When you connect your iPhone or iPad to iTunes on Mac or Windows, and choose to trust that computer, a pairing record is created that maintains that trust for future connections. There’s a report going around that claims that if someone takes physical possession of your device and your computer, they can steal those pairing records and use them to retrieve your personal information and/or enable remote logging. If they don’t have your computer, it’s also claimed they can try and generate a pairing record by tricking you into connecting to a compromised accessory (juice jacking), like a dock, and/or by using mobile device management (MDM) tools intended for enterprise to get around safeguards like Apple’s Trusted Device requestor. So, how can you protect yourself?
*Important note:** Security is at perpetual odds with convenience. This process will make your iPhone and iPad more secure but less convenient. It should only be used if a) even the potential for a privacy breach is untenable for you, and b) you really, absolutely can function without connecting your iPhone or iPad to other devices.
If someone has physical access to your devices, there are all sorts of things that can be done depending on their skill level, resources, and the value of your data to them. The information here is not meant to make anyone stressed or paranoid, simply to provide a specific option for a specific vulnerability in a vacuum.
Apple Configurator is a free tool from Apple meant to help schools, businesses, and institutions set up and manage large amounts of iPhones and iPads. With it, you can prevent your device from pairing with other computers or accessories, which prevents it generating pairing records, which prevents those records from being used to access your iPhone or iPad without your consent.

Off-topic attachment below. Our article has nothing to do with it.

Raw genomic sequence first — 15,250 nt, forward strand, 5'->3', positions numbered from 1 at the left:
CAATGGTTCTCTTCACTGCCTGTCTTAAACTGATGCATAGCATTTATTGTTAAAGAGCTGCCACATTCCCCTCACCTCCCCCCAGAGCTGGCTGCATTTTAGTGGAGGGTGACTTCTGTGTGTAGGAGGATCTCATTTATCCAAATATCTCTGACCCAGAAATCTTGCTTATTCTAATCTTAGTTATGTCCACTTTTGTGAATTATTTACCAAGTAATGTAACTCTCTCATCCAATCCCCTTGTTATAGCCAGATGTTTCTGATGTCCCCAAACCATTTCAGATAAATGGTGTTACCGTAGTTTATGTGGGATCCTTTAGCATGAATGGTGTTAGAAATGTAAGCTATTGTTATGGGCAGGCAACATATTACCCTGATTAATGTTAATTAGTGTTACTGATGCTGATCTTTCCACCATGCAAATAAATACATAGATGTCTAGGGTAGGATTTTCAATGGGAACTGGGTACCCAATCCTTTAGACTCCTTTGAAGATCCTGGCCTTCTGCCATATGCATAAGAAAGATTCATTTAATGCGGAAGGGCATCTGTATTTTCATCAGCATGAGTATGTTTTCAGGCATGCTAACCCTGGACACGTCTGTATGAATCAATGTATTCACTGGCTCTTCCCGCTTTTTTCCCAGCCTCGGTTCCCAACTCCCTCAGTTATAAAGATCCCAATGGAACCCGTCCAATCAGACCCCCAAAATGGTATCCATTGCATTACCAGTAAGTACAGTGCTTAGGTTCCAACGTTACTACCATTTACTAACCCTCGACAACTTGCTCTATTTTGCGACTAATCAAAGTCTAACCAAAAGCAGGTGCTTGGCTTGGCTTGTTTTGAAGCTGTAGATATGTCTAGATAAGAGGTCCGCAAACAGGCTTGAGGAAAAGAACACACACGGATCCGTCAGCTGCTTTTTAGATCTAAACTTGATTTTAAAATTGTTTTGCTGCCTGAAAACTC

- Free – Download now app, available for free from Apple on the Mac App Store.
How to use the Apple Configurator to secure your iPhone or iPad against unauthorized pairing
- Launch Apple Configurator
- Click on Prepare at the top
- Name the settings anything you like (e.g. Supervised Device)
- Click on Supervision to toggle it to on.
- Uncheck the box next to Allow devices to connect to other Macs
- Click on the + sign at the bottom
- Select Create New Profile from the popup
- Name the new profile anything you like (e.g. Pairing Profile)
- Click on Restrictions
- Click on Configure
- Scroll down to Allow pairing with non-Configurator hosts and uncheck its box.
- Click Save
- Check the box next to the new profile
- Click Prepare at the bottom
- Fill in the information you want displayed in the profile. (It doesn’t have to be accurate, you can use 555-555-5555 for a phone number if you want to.)
- Click Apply
- Connect your iPhone, iPod touch, and/or iPad to apply the new settings
It should be noted that all this does is prevent new pairing records from being generated, it does not delete existing records, nor does it protect against other types of hacking.
Apple doesn’t currently provide a front end for deleting old or existing pairing records, either on OS X or iOS, which means you’re left to either manually search for and try to remove them on your own (/var/db/lockdown or ~/Library/Lockdown on Mac or C:\Program Data\Apple\iTunes\Lockdown on Windows).
Someone else having physical access to your device or devices is in and of itself a massive security problem. However, there are some things you do to make it more difficult or time consuming for someone with your device to try and get to your data, including using a long, strong alphanumeric password instead of a passcode or Touch ID, and turning off Lock screen access for Control Center, Notification Center, Siri, Passbook, etc,. To prevent other types of remote access, you can enable two-step verification on your accounts and use unique passwords in conjunction with a password manager.